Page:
By Zeke Tweedie
As everyone surely already knows by now, Dr. Anthony Fauci made headlines the other day, when he called a press conference in order to say that “every member of the staff of the paper at Fordham University is the most essential worker in the entire country, and I would like to personally fly each one of them to DC and vaccinate them myself!” Badabing badaboom, and we’re vaxxed! Well, maybe it didn’t happen exactly like that, but with vaccine rollouts speeding up every day, all across the country, more and more people, including myself, have been able to get their shots, and even though most students aren’t eligible yet, President Biden has officially asked that all states amend their rollout plans so as to make every adult eligible by May 1st, and experts believe that every adult can be vaccinated by the end of the summer.
So what does that mean? Ever since the first vaccines were first administered in early December, the quickly growing population of inoculated Americans has been wondering what has changed, and until March 9th, the Center for Disease Control, the leading force for public education during the COVID-19 pandemic, had been silent. After several delays and broken promises from the CDC, people had become frustrated. Though many people blamed the delay on bureaucratic hold-ups, the CDC maintained that they were trying to put their guidelines through the most rigorous testing possible, in order to ensure their safety. Given the novelty of the new vaccines, and the continuing unknowns surrounding the virus itself, the development of the new rules had to be done without the solid scientific evidence usually necessary for the process. Nevertheless, the new guidelines are here. So what do they say?
Who is considered “fully vaccinated?”
Though getting the shot is the exciting part, the first thing to know once you’ve gotten it (either the second dose of a two-dose vaccine, like Pfizer’s or Moderna’s, or the single shot of the Johnson & Johnson vaccine) is that you are not considered “fully vaccinated” until two weeks afterwards. Each vaccine needs time to take effect in your body, and until you are two weeks post-shot, the CDC says to consider yourself vulnerable, and follow guidance as before.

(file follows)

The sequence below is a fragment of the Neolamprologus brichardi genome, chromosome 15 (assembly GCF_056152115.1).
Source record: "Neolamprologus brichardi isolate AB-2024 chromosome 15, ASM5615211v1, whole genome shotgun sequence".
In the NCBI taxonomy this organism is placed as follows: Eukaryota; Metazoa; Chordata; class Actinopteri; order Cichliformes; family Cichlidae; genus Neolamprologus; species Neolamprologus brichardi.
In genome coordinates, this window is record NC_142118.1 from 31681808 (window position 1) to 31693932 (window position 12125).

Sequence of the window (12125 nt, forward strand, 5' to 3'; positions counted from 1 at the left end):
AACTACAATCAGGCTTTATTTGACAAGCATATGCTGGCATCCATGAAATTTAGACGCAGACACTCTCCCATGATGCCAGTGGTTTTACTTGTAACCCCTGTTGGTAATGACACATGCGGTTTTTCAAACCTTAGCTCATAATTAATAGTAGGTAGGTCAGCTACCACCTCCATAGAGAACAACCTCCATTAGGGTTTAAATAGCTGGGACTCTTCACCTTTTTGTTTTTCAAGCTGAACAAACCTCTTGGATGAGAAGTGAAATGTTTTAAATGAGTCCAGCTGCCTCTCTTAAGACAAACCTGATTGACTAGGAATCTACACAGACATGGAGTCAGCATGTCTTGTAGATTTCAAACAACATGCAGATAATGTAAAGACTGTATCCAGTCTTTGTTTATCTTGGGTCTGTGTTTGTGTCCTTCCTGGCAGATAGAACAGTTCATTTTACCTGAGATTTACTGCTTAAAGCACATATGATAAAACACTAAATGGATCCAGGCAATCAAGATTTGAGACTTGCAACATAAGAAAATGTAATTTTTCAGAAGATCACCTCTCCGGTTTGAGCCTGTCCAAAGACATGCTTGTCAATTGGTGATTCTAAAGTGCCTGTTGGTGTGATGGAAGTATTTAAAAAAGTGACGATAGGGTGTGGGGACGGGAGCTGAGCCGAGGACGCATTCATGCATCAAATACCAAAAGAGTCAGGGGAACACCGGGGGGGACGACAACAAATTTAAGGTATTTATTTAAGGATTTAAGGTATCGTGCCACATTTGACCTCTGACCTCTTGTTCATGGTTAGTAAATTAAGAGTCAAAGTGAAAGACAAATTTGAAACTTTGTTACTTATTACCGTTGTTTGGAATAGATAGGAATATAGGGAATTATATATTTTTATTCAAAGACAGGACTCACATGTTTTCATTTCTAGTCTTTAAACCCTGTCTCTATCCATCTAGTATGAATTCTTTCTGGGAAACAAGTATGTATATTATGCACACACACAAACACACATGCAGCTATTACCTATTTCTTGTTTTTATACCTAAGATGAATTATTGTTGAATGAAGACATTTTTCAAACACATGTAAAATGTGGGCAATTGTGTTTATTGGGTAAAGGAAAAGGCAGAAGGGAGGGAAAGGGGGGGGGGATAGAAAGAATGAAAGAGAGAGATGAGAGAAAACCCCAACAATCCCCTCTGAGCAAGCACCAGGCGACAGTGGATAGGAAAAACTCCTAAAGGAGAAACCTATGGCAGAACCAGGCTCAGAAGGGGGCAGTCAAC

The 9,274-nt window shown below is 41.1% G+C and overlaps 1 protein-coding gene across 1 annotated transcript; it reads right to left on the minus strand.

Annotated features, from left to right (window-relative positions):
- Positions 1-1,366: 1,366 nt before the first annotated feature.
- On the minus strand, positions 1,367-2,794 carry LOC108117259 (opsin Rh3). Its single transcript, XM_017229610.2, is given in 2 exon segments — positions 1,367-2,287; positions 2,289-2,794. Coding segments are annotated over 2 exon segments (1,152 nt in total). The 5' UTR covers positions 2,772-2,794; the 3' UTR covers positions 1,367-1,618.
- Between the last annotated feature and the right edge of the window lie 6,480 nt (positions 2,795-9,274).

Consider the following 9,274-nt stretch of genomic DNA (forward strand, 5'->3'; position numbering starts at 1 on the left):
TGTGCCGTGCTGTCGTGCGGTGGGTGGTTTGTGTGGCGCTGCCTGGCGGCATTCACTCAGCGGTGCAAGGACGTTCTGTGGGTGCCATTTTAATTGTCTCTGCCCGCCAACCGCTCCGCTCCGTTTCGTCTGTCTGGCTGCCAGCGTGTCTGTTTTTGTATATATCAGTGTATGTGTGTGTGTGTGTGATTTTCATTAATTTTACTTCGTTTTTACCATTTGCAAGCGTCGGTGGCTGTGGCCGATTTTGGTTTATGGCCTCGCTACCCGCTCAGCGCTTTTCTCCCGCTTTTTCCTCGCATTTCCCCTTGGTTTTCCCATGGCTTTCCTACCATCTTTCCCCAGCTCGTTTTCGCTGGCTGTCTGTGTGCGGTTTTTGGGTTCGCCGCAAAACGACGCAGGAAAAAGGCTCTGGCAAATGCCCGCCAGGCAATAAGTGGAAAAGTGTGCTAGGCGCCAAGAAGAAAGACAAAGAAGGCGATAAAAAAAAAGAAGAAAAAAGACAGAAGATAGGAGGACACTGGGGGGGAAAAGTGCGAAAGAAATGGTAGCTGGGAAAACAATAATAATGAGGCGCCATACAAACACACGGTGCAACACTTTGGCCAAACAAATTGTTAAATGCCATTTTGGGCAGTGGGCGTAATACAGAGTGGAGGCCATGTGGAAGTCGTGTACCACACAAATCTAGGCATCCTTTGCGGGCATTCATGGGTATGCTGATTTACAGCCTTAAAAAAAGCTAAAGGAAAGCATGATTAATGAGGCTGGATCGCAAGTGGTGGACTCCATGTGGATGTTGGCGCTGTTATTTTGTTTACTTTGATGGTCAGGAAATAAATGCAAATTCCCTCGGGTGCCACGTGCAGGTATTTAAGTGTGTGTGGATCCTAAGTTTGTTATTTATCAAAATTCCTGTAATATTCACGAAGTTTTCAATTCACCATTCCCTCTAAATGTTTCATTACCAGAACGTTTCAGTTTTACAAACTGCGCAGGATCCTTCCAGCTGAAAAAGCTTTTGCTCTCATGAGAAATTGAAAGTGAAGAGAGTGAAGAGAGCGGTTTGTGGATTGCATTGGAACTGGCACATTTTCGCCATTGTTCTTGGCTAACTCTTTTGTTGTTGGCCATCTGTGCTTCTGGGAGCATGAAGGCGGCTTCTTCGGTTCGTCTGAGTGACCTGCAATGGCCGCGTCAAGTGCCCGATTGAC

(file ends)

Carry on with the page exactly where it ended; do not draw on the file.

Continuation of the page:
Once I’m vaccinated, am I completely immune?
No. Though each vaccine has proven itself to be extremely effective in preventing serious illnesses, it is still possible to both catch and spread the virus. It is especially careful to not become too complacent once you have been vaccinated; though the virus cannot infect you as well, the lack of symptoms may mean that you infect people without knowing.
Does this mean I can see my friends again?
Probably! This is the biggest change that comes with the vaccine. The CDC says that vaccinated people can now gather together in small groups, without masks. Once you have been vaccinated, they even say that you can visit with unvaccinated people, maskless, though they ask that vaccinated people only maintain contact with one household of unvaccinated people at one time. However, people who are considered to be at a higher risk for severe illness still need to be careful if they have not been vaccinated. If you have been vaccinated, but one of your friends or family is considered to be of increased risk, it is still advised that you maintain distance when seeing them, and continue to wear your mask around them.
What about concerts? Please tell me concerts are coming back.
Bad news here. As of now large group events are still strongly advised against. Once more and more people can become vaccinated, larger events will begin to return, but as of now, the virus has simply spread too much. Public interactions are still very risky, so the CDC asks that we continue to avoid medium and large groups. And remember, you can still spread the virus once you have been vaccinated. This means that public places like grocery stores or restaurants are still places where you should remember to socially distance, and wear your mask at all times.
Is it still necessary to track exposure and isolate?
Let’s face it. Fordham students are the last people who need to be told how miserable self-isolation can be. That makes this bit of news maybe the most sweet, especially for those who spent two weeks starving in their university-assigned quarantine locations. Once you have been vaccinated, exposure becomes much less of a problem. The CDC says that now, if you have been vaccinated and are exposed to COVID-19, not only is the two-week isolation no longer needed, but if you have no symptoms, then getting tested is unnecessary as well. This development hopes to be a big step in getting people back to normal, as now contact tracing will not sideline as many healthy people.